Contractor denies culpability for hack of government networks

The government’s major background check contractor on Wednesday denied reports that hackers used data stolen from its networks to conduct perhaps the largest federal data breach ever.

Suspected Chinese hackers were discovered in KeyPoint Government Solutions last September, exposing background check files on over 40,000 federal employees.

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According to recent reports, federal investigators believe the digital intruders also picked up electronic credentials from KeyPoint that helped them break into the Office of Personnel Management (OPM) in December, gaining access to 4.2 million federal workers’ data.

“I would like to make clear that we have seen no evidence suggesting KeyPoint was in any way responsible for the OPM breach,” said KeyPoint CEO Eric Hess during a House Oversight and Government Reform Committee hearing on Wednesday.

But it does appear that a KeyPoint employee’s credentials were stolen, just while that employee was on the OPM system.

“To be clear, the employee was working on OPM’s systems, not KeyPoint’s,” Hess said.

OPM Director Katherine Archuleta acknowledged in testimony Tuesday that a KeyPoint credential was indeed used to access the OPM networks.

However, she added, "we don't have any evidence that would suggest that KeyPoint as a company was responsible or directly involved in the intrusion.”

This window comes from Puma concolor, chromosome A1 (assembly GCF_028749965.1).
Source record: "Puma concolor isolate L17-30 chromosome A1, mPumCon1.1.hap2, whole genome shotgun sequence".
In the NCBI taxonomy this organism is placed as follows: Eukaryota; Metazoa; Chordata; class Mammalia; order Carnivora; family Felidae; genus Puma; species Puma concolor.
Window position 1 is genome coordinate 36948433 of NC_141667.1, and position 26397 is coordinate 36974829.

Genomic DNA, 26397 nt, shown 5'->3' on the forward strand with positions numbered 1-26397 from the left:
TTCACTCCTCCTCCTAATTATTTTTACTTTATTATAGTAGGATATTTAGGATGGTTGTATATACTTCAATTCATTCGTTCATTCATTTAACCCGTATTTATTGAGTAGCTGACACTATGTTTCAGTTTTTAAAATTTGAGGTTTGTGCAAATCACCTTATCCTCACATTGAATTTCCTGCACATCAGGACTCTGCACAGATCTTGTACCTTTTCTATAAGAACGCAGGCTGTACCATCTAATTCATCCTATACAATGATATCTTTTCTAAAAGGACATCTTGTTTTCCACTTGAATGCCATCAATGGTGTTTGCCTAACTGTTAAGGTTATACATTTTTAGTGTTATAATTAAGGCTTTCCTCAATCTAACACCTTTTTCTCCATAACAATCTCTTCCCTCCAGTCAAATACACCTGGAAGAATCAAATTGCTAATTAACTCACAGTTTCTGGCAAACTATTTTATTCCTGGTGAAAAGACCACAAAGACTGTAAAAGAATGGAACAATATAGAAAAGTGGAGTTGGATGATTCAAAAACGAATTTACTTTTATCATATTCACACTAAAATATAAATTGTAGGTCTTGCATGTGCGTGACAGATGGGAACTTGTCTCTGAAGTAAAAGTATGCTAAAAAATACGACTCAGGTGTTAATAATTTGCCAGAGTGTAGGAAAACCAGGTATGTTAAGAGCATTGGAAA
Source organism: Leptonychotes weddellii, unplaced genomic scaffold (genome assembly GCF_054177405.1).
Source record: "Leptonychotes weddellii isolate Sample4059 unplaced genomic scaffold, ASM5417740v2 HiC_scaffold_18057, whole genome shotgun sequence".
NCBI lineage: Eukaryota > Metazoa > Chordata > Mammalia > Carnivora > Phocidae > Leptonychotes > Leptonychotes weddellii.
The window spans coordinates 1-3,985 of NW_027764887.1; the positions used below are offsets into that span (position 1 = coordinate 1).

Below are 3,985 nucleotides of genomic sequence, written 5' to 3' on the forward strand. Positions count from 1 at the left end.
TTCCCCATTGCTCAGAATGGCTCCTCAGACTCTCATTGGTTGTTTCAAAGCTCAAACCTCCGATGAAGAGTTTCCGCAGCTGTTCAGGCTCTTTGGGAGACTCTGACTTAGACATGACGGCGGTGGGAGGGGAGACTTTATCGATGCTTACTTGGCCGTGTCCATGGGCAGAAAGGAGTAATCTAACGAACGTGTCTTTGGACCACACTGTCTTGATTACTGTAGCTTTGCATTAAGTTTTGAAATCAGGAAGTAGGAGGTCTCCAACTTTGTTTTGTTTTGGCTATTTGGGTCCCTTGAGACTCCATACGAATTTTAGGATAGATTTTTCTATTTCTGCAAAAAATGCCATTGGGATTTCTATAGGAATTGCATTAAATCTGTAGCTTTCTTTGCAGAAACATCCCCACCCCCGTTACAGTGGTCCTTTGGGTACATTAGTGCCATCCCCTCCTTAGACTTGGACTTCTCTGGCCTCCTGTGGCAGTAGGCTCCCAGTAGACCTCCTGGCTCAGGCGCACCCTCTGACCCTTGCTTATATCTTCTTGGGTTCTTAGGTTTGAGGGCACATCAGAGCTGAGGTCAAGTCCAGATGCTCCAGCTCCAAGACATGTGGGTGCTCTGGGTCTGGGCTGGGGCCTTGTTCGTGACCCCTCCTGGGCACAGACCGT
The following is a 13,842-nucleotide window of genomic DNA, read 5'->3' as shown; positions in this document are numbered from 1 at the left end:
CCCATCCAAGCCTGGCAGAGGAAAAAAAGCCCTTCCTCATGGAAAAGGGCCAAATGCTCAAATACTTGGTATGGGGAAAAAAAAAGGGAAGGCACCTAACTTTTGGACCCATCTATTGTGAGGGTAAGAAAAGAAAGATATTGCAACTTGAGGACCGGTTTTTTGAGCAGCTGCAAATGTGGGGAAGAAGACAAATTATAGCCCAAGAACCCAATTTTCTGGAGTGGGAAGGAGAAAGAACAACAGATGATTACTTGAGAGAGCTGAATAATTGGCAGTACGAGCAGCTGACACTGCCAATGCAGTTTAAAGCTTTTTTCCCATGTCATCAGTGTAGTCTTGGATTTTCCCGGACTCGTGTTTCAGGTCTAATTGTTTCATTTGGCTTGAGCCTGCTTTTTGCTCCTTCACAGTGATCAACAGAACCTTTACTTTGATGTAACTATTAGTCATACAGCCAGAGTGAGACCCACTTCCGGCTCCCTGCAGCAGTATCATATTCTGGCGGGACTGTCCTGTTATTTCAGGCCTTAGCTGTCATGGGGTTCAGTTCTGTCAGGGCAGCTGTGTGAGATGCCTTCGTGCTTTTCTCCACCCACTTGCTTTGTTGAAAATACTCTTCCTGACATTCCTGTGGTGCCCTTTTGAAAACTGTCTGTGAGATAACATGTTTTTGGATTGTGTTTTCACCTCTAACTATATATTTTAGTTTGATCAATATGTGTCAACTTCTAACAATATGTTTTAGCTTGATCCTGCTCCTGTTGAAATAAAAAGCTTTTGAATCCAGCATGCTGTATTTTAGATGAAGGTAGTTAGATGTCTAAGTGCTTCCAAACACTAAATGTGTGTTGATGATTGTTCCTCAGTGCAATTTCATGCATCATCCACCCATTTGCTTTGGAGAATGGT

Lawmakers on Wednesday didn’t take kindly to Hess’s distinction.

“Did that KeyPoint employee have OPM credentials as part of his or her scope of employment within KeyPoint?” asked Rep. Matt Cartwright (D-Pa.).

Hess agreed.

“You understand under traditional concepts of the law, KeyPoint is responsible for the acts of its employees acting within the scope … of their employment,” Cartwright concluded.

“I’m not familiar with that,” Hess replied.

Rep. Elijah Cummings (D-Md.), the committee’s ranking member, lashed out at Hess for evading congressional inquiries. Cummings has been leading the charge to get KeyPoint to testify before or meet with the Oversight Committee.

“For months there was a back-and-forth because you all did not want to agree to the scope of the meeting,” he said angrily.

Cummings and other lawmakers pressed Hess to provide full responses to all of the committee’s questions.

“I will take that back to my team,” Hess said, touching off a testy exchange with Oversight Committee chairman Jason ChaffetzJason ChaffetzElijah Cummings, Democratic chairman and powerful Trump critic, dies at 68 House Oversight panel demands DeVos turn over personal email records The Hill's Morning Report - Presented by JUUL Labs - Trump attack on progressive Dems draws sharp rebuke MORE (R-Utah).

“You’re the CEO,” Chaffetz responded. “You want me to issue a subpoena?”

“I’m trying to be helpful, chairman,” Hess replied.

The OPM has not explained exactly how hackers compromised another agency database containing security clearance background investigation files. That second attack occurred a full year ago and has potentially exposed tens of millions of people's data.